Mount Beauty's links with volunteerism, traditional owner groups and the Kiewa hydroelectric scheme have been represented in public murals.
Alpine Council appointed Melbourne artist Mike Makatron to complete the project, supported by bushfire recovery funding.
Works started on January 4 and continued throughout the wet weather, wrapping up on Monday.
Makatron, a regular visitor to the region, spoke with locals and consulted records to create the murals - the largest being on the wall of the auditorium coming into town.
"It's next to the Visitor and Information Centre which features a very old painting about the Kiewa Hydro, so the location was fitting for a refresher," he said.
"I used various photos from the Kiewa Valley Historical Society to produce a composite design that would pay tribute to this important feature, but without looking overbearingly industrial.
"The wall at the rear of the library is in honour of the hard-working volunteers of the Kiewa Valley.
"There were too many organisations to list, but of course the SES is front of mind at the moment with the adverse weather we have been getting, and any front-line volunteers dealing with COVID also deserve all the acknowledgement they can get."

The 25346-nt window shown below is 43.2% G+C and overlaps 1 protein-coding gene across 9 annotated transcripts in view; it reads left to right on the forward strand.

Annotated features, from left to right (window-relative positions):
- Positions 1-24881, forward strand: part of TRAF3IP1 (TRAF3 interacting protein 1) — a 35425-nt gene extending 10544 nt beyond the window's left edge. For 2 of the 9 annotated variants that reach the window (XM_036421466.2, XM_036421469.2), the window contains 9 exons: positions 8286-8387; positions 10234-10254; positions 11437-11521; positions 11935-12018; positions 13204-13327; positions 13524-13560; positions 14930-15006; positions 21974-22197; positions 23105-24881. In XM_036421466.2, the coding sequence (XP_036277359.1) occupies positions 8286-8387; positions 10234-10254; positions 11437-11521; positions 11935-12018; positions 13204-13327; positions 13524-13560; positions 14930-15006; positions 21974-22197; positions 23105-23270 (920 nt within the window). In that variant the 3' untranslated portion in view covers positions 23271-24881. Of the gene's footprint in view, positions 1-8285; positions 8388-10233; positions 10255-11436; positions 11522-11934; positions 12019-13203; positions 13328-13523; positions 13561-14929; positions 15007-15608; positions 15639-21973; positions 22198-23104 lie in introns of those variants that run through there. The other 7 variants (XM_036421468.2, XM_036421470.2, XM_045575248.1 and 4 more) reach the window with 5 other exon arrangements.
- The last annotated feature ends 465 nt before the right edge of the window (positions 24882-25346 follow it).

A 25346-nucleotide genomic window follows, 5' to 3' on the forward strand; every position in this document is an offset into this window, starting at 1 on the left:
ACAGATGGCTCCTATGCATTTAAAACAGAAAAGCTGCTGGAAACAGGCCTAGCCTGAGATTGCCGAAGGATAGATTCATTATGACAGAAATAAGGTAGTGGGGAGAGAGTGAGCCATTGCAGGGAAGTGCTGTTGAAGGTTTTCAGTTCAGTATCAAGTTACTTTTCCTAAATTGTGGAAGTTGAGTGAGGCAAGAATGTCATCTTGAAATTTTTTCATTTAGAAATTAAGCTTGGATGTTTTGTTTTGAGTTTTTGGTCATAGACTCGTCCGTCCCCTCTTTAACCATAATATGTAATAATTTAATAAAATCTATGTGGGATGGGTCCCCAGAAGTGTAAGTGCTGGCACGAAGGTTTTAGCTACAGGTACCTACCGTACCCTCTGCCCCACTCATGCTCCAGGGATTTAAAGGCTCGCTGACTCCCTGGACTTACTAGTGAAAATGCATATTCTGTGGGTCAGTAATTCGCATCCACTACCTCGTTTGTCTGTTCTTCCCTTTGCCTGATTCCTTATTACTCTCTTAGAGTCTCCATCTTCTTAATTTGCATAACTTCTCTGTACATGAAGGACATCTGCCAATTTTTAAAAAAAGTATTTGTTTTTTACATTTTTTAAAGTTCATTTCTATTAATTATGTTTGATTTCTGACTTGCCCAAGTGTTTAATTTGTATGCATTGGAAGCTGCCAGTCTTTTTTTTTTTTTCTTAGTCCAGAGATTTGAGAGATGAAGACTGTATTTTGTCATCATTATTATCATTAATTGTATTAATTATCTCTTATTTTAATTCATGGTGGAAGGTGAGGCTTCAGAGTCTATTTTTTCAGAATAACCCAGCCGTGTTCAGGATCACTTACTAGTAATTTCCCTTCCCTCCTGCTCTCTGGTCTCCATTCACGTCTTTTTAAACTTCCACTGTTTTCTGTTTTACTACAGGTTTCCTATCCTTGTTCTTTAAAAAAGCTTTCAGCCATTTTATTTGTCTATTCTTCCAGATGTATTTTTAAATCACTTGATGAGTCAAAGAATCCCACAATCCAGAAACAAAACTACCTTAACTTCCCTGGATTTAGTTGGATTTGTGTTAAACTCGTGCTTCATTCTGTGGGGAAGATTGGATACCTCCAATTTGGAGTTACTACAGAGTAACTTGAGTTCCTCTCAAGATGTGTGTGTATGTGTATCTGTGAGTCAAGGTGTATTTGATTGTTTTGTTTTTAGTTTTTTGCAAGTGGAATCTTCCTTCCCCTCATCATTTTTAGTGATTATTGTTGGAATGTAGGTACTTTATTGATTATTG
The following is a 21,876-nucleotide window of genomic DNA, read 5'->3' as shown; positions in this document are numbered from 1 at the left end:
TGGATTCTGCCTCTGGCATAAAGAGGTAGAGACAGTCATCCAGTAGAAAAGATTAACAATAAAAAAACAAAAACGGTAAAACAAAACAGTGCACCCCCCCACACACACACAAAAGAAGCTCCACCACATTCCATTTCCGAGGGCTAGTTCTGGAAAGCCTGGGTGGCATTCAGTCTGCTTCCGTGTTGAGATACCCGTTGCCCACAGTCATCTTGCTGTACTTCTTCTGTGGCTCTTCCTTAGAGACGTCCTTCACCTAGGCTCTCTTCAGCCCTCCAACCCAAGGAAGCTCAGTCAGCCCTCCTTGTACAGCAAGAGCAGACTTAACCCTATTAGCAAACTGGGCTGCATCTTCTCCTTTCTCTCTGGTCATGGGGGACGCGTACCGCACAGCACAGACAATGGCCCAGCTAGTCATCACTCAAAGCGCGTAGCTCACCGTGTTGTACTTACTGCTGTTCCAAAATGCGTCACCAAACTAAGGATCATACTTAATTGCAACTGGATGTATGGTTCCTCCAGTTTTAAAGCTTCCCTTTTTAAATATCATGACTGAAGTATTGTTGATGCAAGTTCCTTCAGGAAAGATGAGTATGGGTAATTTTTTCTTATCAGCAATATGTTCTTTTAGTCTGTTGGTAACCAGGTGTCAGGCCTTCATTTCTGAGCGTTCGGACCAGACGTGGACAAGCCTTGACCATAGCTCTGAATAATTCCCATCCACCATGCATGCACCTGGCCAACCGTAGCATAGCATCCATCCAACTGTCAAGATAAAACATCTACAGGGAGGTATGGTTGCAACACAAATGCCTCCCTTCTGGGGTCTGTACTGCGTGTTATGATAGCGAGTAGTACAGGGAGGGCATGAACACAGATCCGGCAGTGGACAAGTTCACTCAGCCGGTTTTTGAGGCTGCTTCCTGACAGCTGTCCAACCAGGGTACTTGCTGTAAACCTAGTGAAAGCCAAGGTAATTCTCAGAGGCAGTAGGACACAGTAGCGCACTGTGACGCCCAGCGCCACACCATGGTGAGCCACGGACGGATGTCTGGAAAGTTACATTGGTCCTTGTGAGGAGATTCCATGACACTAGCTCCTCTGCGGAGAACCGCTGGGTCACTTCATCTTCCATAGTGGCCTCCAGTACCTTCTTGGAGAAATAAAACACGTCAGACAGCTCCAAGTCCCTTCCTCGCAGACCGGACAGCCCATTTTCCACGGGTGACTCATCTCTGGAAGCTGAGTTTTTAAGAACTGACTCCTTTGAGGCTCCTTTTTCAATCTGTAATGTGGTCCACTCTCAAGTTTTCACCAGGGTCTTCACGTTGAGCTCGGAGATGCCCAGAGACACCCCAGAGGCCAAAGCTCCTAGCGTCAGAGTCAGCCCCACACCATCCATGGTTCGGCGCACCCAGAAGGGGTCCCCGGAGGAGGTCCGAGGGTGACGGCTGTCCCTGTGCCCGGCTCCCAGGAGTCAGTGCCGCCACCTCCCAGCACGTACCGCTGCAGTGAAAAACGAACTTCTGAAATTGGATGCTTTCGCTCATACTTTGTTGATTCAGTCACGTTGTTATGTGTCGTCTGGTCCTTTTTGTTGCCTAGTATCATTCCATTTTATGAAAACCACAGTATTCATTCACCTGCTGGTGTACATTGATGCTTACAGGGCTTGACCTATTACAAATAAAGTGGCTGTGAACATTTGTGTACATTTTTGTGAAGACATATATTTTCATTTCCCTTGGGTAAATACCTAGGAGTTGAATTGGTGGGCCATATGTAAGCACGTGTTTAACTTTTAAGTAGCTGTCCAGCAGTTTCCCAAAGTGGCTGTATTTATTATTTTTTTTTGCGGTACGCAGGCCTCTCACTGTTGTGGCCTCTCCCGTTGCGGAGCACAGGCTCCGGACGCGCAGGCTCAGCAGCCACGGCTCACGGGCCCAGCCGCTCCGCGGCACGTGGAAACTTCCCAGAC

Four traditional owner groups were approached for their input into the Hollonds Street toilet block mural and the Dhudhuroa Waywurru People responded.
Makatron said there were important discussions involving the council, stakeholders and Artbox, who managed the project.
"It's easy to swoop in and produce a work that's all about me and my worldview, but these projects are all about giving lasting ownership to the people who will live with the work," he said.
"Sadly, everyone has a story to tell about how bushfires has impacted them.
"In more than one way, these traumatic experiences are opportunities for regrowth and resetting values.
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"For me, bushfires are also part of the bigger picture of our relationship with nature - I focus on the natural world in all my work, inciting people to see past the concrete jungle and appreciate our fragile heritage."
Makatron has exhibited in Australia and overseas and Alpine mayor Sarah Nicholas said having an artist with such experience create work in the shire was exciting.
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